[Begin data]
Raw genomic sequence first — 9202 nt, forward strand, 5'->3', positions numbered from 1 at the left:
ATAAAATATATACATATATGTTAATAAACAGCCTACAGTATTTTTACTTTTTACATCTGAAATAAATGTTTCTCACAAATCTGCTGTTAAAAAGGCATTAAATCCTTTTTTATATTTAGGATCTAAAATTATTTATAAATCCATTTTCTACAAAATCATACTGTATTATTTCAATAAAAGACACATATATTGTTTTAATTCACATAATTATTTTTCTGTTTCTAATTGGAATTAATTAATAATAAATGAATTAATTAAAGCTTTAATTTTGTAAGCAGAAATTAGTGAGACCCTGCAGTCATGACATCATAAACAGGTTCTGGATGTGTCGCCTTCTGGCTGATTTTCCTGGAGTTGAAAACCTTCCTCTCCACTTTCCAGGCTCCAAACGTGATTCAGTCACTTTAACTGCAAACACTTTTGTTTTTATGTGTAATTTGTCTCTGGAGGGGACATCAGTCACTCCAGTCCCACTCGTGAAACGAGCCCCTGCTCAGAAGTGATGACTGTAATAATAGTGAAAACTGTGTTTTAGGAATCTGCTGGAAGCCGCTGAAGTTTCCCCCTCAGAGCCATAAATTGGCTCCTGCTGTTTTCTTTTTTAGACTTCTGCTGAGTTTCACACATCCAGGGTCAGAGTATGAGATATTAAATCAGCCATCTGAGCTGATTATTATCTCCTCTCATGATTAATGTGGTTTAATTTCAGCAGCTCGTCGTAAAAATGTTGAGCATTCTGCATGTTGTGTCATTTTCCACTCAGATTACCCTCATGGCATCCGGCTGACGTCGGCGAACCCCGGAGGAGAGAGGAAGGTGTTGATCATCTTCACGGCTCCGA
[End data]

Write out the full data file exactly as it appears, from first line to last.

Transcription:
Raw genomic sequence first — 9202 nt, forward strand, 5'->3', positions numbered from 1 at the left:
ATAAAATATATACATATATGTTAATAAACAGCCTACAGTATTTTTACTTTTTACATCTGAAATAAATGTTTCTCACAAATCTGCTGTTAAAAAGGCATTAAATCCTTTTTTATATTTAGGATCTAAAATTATTTATAAATCCATTTTCTACAAAATCATACTGTATTATTTCAATAAAAGACACATATATTGTTTTAATTCACATAATTATTTTTCTGTTTCTAATTGGAATTAATTAATAATAAATGAATTAATTAAAGCTTTAATTTTGTAAGCAGAAATTAGTGAGACCCTGCAGTCATGACATCATAAACAGGTTCTGGATGTGTCGCCTTCTGGCTGATTTTCCTGGAGTTGAAAACCTTCCTCTCCACTTTCCAGGCTCCAAACGTGATTCAGTCACTTTAACTGCAAACACTTTTGTTTTTATGTGTAATTTGTCTCTGGAGGGGACATCAGTCACTCCAGTCCCACTCGTGAAACGAGCCCCTGCTCAGAAGTGATGACTGTAATAATAGTGAAAACTGTGTTTTAGGAATCTGCTGGAAGCCGCTGAAGTTTCCCCCTCAGAGCCATAAATTGGCTCCTGCTGTTTTCTTTTTTAGACTTCTGCTGAGTTTCACACATCCAGGGTCAGAGTATGAGATATTAAATCAGCCATCTGAGCTGATTATTATCTCCTCTCATGATTAATGTGGTTTAATTTCAGCAGCTCGTCGTAAAAATGTTGAGCATTCTGCATGTTGTGTCATTTTCCACTCAGATTACCCTCATGGCATCCGGCTGACGTCGGCGAACCCCGGAGGAGAGAGGAAGGTGTTGATCATCTTCACGGCTCCGA